The issue is that there's just barely enough artifact stuff happening here to get by. Experimental Synthesizer is decent but hard to cast early in a deck with 3-drops, and trying to get by with some treasure and blood tokens for Gleeful Demolition as well as everything else is tough.

This one is definitely close, as we won some pretty awesome games, but it does really feel like it's missing a good artifact or two. I wish Voldaren Epicure was a goblin!

Deck's Record: 1-2

Deck's Grade: D

Deck Potential: Low

Standout Card: Brazen Upstart

There are three awkward cards in Murders at Karlov Manor that are not in the main set, were only prerelease promos (that you couldn't play in your prerelease deck), but are legal in Standard. Confused yet? And one of them is Voja, Jaws of the Conclave.

Voja, Jaws of the Conclave

While obviously a commander plant, Voja is a pretty solid Magic card. The stats are good, it protects itself, and it rewards you handsomely if you get to attack with it and having some elves and/or wolves in play. However, the issues here are twofold. One, you need to attack with it successfully, and two, you need to have a good number of elves and wolves in your deck.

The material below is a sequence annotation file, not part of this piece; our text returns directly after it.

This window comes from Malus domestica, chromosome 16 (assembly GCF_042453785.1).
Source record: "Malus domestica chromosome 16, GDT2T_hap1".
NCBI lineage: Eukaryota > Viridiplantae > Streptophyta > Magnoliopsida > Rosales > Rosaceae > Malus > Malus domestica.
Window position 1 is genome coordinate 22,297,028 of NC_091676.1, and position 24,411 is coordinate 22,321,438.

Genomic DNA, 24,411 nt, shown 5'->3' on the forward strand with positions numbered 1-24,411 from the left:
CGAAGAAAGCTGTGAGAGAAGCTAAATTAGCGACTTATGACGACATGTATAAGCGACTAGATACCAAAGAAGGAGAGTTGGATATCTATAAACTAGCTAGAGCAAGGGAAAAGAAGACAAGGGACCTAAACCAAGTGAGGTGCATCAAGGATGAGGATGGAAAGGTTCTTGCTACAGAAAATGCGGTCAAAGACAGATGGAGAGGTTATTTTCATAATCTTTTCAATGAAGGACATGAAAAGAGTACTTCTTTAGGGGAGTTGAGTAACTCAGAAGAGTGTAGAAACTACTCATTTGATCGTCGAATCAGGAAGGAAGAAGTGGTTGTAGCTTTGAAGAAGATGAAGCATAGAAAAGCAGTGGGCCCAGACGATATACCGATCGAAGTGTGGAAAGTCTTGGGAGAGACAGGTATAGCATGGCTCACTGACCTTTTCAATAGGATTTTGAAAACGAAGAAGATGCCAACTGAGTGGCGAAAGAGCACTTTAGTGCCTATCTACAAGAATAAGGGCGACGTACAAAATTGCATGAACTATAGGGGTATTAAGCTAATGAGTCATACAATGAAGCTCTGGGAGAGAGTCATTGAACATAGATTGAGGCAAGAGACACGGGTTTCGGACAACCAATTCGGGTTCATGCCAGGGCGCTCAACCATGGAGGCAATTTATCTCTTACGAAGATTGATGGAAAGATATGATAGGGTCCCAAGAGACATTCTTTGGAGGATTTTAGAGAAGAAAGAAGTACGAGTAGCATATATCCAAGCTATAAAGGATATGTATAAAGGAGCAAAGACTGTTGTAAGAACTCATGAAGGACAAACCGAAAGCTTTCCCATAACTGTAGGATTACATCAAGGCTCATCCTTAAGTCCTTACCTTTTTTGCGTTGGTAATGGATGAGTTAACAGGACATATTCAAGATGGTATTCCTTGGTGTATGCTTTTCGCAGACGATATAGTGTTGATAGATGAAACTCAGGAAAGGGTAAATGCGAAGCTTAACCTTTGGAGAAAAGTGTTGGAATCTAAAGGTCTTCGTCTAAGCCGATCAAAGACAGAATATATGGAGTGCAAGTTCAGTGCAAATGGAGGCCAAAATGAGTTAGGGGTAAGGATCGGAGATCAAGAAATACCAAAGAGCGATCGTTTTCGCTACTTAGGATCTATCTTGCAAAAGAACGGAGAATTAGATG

Brazen Upstart
Fleetfoot Dancer
Llanowar Loamspeaker

Now there are actually a surprisingly number of solid elves in Standard, mostly from the Cabaretti clan from New Capenna, as both Brazen Upstart and Fleetfoot Dancer are very solid beaters with lots of upside. Llanowar Loamspeaker is also a totally reasonable mana dork. But beyond that it thins out very fast, and there are very few bonuses for actually playing a lot of elves in your deck.

Reckless Stormseeker // Storm-Charged Slasher

And boy does it suck that Reckless Stormseeker // Storm-Charged Slasher is a werewolf and not a wolf! There's just not enough meat on this bone sadly.

Deck's Record: 3-0

Deck's Grade: B+

Deck Potential: Medium to High

Standout Card: Kellan, Inquisitive Prodigy

Putting stuff in play is very powerful, and there are a bunch of cards from the new set that excel at putting stuff in play.

Kellan, Inquisitive Prodigy
Ezrim, Agency Chief
Sharp-Eyed Rookie